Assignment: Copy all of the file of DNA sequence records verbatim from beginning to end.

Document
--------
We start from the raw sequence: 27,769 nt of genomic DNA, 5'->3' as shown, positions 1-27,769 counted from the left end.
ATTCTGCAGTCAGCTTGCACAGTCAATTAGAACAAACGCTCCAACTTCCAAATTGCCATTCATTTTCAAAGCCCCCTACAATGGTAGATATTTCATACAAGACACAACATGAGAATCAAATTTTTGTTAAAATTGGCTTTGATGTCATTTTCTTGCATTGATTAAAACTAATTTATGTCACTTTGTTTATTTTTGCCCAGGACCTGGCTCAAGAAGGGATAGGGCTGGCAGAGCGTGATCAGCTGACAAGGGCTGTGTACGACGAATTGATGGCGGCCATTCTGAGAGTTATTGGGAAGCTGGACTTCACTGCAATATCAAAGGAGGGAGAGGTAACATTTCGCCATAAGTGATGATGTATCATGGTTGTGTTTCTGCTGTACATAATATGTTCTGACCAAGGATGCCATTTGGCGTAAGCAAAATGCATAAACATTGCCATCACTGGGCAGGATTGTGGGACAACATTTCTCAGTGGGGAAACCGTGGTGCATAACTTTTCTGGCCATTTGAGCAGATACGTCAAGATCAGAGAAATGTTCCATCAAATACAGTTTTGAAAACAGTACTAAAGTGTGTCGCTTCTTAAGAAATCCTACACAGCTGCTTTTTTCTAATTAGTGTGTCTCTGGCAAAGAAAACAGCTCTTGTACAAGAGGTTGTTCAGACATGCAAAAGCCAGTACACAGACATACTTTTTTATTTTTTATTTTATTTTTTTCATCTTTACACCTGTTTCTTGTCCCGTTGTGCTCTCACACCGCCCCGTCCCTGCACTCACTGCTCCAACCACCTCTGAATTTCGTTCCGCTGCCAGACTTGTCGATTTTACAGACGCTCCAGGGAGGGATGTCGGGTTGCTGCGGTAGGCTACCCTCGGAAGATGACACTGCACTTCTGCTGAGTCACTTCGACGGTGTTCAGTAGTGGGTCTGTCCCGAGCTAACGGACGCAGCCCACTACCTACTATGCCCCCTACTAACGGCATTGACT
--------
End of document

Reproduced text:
We start from the raw sequence: 27,769 nt of genomic DNA, 5'->3' as shown, positions 1-27,769 counted from the left end.
ATTCTGCAGTCAGCTTGCACAGTCAATTAGAACAAACGCTCCAACTTCCAAATTGCCATTCATTTTCAAAGCCCCCTACAATGGTAGATATTTCATACAAGACACAACATGAGAATCAAATTTTTGTTAAAATTGGCTTTGATGTCATTTTCTTGCATTGATTAAAACTAATTTATGTCACTTTGTTTATTTTTGCCCAGGACCTGGCTCAAGAAGGGATAGGGCTGGCAGAGCGTGATCAGCTGACAAGGGCTGTGTACGACGAATTGATGGCGGCCATTCTGAGAGTTATTGGGAAGCTGGACTTCACTGCAATATCAAAGGAGGGAGAGGTAACATTTCGCCATAAGTGATGATGTATCATGGTTGTGTTTCTGCTGTACATAATATGTTCTGACCAAGGATGCCATTTGGCGTAAGCAAAATGCATAAACATTGCCATCACTGGGCAGGATTGTGGGACAACATTTCTCAGTGGGGAAACCGTGGTGCATAACTTTTCTGGCCATTTGAGCAGATACGTCAAGATCAGAGAAATGTTCCATCAAATACAGTTTTGAAAACAGTACTAAAGTGTGTCGCTTCTTAAGAAATCCTACACAGCTGCTTTTTTCTAATTAGTGTGTCTCTGGCAAAGAAAACAGCTCTTGTACAAGAGGTTGTTCAGACATGCAAAAGCCAGTACACAGACATACTTTTTTATTTTTTATTTTATTTTTTTCATCTTTACACCTGTTTCTTGTCCCGTTGTGCTCTCACACCGCCCCGTCCCTGCACTCACTGCTCCAACCACCTCTGAATTTCGTTCCGCTGCCAGACTTGTCGATTTTACAGACGCTCCAGGGAGGGATGTCGGGTTGCTGCGGTAGGCTACCCTCGGAAGATGACACTGCACTTCTGCTGAGTCACTTCGACGGTGTTCAGTAGTGGGTCTGTCCCGAGCTAACGGACGCAGCCCACTACCTACTATGCCCCCTACTAACGGCATTGACT